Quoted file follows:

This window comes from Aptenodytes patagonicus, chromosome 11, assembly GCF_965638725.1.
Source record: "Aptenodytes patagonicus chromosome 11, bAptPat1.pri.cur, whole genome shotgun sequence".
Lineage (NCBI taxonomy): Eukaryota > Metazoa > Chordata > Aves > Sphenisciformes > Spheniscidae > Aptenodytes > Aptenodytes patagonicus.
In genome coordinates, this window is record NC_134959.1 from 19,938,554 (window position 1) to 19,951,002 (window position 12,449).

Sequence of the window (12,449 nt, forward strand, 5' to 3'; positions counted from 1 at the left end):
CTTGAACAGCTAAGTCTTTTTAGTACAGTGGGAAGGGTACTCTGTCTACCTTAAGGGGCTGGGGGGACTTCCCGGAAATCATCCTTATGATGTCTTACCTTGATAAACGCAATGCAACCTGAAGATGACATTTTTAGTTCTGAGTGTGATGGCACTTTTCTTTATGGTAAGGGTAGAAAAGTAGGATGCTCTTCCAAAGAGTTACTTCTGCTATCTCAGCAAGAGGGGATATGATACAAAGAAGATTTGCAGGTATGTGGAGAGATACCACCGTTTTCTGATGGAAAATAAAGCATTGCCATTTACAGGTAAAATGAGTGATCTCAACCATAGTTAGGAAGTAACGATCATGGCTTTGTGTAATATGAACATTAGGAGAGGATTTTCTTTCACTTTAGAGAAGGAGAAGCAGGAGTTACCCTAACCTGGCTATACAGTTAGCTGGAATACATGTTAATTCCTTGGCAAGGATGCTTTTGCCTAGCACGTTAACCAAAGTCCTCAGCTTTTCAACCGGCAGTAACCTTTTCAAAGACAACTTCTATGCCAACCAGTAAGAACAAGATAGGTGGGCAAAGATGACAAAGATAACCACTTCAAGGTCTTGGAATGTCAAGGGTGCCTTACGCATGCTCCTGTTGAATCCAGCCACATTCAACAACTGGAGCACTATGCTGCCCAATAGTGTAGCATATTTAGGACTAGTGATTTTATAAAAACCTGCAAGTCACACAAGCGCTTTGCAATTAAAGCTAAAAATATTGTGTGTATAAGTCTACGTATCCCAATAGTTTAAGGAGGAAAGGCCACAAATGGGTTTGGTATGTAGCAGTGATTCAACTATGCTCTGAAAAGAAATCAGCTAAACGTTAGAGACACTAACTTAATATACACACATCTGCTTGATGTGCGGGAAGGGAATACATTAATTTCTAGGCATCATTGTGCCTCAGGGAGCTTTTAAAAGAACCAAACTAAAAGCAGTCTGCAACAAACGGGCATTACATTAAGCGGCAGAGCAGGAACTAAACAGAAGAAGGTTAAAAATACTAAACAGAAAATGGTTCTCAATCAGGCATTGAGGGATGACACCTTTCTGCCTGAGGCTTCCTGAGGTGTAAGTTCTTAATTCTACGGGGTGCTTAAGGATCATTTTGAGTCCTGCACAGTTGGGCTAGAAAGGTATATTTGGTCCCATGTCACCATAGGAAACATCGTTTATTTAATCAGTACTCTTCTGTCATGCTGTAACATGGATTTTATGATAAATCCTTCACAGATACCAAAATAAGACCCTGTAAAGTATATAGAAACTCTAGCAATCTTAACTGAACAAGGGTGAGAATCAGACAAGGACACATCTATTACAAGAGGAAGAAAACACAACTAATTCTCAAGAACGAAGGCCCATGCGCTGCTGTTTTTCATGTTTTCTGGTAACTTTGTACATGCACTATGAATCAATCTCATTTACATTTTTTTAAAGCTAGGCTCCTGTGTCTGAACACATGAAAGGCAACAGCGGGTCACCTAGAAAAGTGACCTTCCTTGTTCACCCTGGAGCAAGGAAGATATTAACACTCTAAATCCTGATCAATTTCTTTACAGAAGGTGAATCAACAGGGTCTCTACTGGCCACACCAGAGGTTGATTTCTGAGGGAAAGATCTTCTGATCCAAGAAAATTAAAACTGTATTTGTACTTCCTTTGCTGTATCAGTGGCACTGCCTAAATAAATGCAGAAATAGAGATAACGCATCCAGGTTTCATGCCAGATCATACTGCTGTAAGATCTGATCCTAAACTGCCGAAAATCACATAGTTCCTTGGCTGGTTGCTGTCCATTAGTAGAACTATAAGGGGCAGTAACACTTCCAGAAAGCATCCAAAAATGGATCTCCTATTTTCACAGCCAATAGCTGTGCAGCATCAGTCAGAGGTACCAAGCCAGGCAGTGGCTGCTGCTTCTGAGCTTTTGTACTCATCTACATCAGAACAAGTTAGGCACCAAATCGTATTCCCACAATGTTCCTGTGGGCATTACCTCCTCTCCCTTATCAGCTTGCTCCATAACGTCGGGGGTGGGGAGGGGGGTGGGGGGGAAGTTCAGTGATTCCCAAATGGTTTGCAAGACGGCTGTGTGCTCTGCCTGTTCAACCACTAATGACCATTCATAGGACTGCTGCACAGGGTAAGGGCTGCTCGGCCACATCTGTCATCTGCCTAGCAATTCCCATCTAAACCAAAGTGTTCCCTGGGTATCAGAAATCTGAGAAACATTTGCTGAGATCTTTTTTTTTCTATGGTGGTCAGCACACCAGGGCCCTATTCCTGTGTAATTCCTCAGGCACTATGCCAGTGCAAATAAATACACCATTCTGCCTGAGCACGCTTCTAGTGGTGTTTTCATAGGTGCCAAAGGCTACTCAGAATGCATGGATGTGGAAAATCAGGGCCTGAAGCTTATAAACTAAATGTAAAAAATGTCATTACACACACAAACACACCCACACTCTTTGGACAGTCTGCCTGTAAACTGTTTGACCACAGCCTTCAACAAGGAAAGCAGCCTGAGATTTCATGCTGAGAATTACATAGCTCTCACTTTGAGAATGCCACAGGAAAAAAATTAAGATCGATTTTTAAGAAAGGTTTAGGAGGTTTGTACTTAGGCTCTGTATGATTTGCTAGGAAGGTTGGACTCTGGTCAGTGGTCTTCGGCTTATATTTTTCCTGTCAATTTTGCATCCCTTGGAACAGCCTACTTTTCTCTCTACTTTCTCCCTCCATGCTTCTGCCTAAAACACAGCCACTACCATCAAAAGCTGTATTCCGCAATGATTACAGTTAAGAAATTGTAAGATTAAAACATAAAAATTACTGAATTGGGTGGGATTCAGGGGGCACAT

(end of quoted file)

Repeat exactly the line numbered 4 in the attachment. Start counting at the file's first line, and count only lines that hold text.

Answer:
In genome coordinates, this window is record NC_134959.1 from 19,938,554 (window position 1) to 19,951,002 (window position 12,449).